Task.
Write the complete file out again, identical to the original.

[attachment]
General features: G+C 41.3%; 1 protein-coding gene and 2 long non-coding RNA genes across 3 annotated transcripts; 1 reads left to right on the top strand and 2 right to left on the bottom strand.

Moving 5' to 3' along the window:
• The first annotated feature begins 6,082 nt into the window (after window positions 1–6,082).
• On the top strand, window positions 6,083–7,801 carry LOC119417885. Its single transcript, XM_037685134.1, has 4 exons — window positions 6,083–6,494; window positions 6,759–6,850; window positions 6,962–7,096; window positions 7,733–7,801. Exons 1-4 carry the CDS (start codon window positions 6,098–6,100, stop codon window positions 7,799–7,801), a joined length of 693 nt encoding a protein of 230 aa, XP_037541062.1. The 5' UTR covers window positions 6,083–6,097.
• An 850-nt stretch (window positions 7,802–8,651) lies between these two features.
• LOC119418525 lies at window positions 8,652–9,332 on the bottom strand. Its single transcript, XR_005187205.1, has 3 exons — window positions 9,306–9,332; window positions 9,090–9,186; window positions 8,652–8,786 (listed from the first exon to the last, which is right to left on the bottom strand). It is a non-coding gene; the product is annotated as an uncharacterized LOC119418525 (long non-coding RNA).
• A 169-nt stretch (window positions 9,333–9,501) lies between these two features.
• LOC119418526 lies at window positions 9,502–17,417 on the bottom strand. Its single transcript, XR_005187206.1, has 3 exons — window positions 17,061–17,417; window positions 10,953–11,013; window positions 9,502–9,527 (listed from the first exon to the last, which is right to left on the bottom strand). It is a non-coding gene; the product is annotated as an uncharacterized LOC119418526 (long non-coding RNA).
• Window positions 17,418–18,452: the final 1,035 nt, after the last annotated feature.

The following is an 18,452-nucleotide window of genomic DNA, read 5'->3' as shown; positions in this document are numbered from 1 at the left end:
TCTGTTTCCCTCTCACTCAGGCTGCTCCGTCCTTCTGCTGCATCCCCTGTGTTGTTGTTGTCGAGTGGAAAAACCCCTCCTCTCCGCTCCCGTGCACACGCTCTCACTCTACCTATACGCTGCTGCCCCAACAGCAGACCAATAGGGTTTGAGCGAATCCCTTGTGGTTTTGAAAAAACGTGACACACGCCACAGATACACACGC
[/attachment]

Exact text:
General features: G+C 41.3%; 1 protein-coding gene and 2 long non-coding RNA genes across 3 annotated transcripts; 1 reads left to right on the top strand and 2 right to left on the bottom strand.

Moving 5' to 3' along the window:
• The first annotated feature begins 6,082 nt into the window (after window positions 1–6,082).
• On the top strand, window positions 6,083–7,801 carry LOC119417885. Its single transcript, XM_037685134.1, has 4 exons — window positions 6,083–6,494; window positions 6,759–6,850; window positions 6,962–7,096; window positions 7,733–7,801. Exons 1-4 carry the CDS (start codon window positions 6,098–6,100, stop codon window positions 7,799–7,801), a joined length of 693 nt encoding a protein of 230 aa, XP_037541062.1. The 5' UTR covers window positions 6,083–6,097.
• An 850-nt stretch (window positions 7,802–8,651) lies between these two features.
• LOC119418525 lies at window positions 8,652–9,332 on the bottom strand. Its single transcript, XR_005187205.1, has 3 exons — window positions 9,306–9,332; window positions 9,090–9,186; window positions 8,652–8,786 (listed from the first exon to the last, which is right to left on the bottom strand). It is a non-coding gene; the product is annotated as an uncharacterized LOC119418525 (long non-coding RNA).
• A 169-nt stretch (window positions 9,333–9,501) lies between these two features.
• LOC119418526 lies at window positions 9,502–17,417 on the bottom strand. Its single transcript, XR_005187206.1, has 3 exons — window positions 17,061–17,417; window positions 10,953–11,013; window positions 9,502–9,527 (listed from the first exon to the last, which is right to left on the bottom strand). It is a non-coding gene; the product is annotated as an uncharacterized LOC119418526 (long non-coding RNA).
• Window positions 17,418–18,452: the final 1,035 nt, after the last annotated feature.

The following is an 18,452-nucleotide window of genomic DNA, read 5'->3' as shown; positions in this document are numbered from 1 at the left end:
TCTGTTTCCCTCTCACTCAGGCTGCTCCGTCCTTCTGCTGCATCCCCTGTGTTGTTGTTGTCGAGTGGAAAAACCCCTCCTCTCCGCTCCCGTGCACACGCTCTCACTCTACCTATACGCTGCTGCCCCAACAGCAGACCAATAGGGTTTGAGCGAATCCCTTGTGGTTTTGAAAAAACGTGACACACGCCACAGATACACACGC